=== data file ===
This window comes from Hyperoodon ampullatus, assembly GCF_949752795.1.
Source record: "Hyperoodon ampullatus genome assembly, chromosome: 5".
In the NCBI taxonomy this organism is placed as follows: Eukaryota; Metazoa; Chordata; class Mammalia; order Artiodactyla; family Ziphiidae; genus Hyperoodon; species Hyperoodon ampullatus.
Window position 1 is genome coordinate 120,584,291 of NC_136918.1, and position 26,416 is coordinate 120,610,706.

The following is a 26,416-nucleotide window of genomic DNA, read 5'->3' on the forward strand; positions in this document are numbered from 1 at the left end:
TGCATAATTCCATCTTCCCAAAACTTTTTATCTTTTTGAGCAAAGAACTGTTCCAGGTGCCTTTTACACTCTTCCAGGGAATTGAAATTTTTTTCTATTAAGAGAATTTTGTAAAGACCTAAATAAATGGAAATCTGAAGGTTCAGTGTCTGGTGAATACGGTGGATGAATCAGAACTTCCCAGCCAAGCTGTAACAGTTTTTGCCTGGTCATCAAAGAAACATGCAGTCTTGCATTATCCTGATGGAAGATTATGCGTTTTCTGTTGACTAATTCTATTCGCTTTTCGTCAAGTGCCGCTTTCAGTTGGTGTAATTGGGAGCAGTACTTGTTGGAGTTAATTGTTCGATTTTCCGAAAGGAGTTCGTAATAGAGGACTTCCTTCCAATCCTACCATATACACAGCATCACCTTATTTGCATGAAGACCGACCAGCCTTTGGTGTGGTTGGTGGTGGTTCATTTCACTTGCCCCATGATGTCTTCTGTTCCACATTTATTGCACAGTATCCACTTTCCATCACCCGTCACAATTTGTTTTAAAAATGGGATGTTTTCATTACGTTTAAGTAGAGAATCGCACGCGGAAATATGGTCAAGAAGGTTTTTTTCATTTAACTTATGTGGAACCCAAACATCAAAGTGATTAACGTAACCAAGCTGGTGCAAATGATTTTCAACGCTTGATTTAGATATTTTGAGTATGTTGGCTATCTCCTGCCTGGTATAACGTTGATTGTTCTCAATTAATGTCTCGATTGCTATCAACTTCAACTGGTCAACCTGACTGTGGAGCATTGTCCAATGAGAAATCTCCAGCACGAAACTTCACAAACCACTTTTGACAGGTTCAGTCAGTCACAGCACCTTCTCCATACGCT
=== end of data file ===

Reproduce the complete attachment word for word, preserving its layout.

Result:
This window comes from Hyperoodon ampullatus, assembly GCF_949752795.1.
Source record: "Hyperoodon ampullatus genome assembly, chromosome: 5".
In the NCBI taxonomy this organism is placed as follows: Eukaryota; Metazoa; Chordata; class Mammalia; order Artiodactyla; family Ziphiidae; genus Hyperoodon; species Hyperoodon ampullatus.
Window position 1 is genome coordinate 120,584,291 of NC_136918.1, and position 26,416 is coordinate 120,610,706.

The following is a 26,416-nucleotide window of genomic DNA, read 5'->3' on the forward strand; positions in this document are numbered from 1 at the left end:
TGCATAATTCCATCTTCCCAAAACTTTTTATCTTTTTGAGCAAAGAACTGTTCCAGGTGCCTTTTACACTCTTCCAGGGAATTGAAATTTTTTTCTATTAAGAGAATTTTGTAAAGACCTAAATAAATGGAAATCTGAAGGTTCAGTGTCTGGTGAATACGGTGGATGAATCAGAACTTCCCAGCCAAGCTGTAACAGTTTTTGCCTGGTCATCAAAGAAACATGCAGTCTTGCATTATCCTGATGGAAGATTATGCGTTTTCTGTTGACTAATTCTATTCGCTTTTCGTCAAGTGCCGCTTTCAGTTGGTGTAATTGGGAGCAGTACTTGTTGGAGTTAATTGTTCGATTTTCCGAAAGGAGTTCGTAATAGAGGACTTCCTTCCAATCCTACCATATACACAGCATCACCTTATTTGCATGAAGACCGACCAGCCTTTGGTGTGGTTGGTGGTGGTTCATTTCACTTGCCCCATGATGTCTTCTGTTCCACATTTATTGCACAGTATCCACTTTCCATCACCCGTCACAATTTGTTTTAAAAATGGGATGTTTTCATTACGTTTAAGTAGAGAATCGCACGCGGAAATATGGTCAAGAAGGTTTTTTTCATTTAACTTATGTGGAACCCAAACATCAAAGTGATTAACGTAACCAAGCTGGTGCAAATGATTTTCAACGCTTGATTTAGATATTTTGAGTATGTTGGCTATCTCCTGCCTGGTATAACGTTGATTGTTCTCAATTAATGTCTCGATTGCTATCAACTTCAACTGGTCAACCTGACTGTGGAGCATTGTCCAATGAGAAATCTCCAGCACGAAACTTCACAAACCACTTTTGACAGGTTCAGTCAGTCACAGCACCTTCTCCATACGCT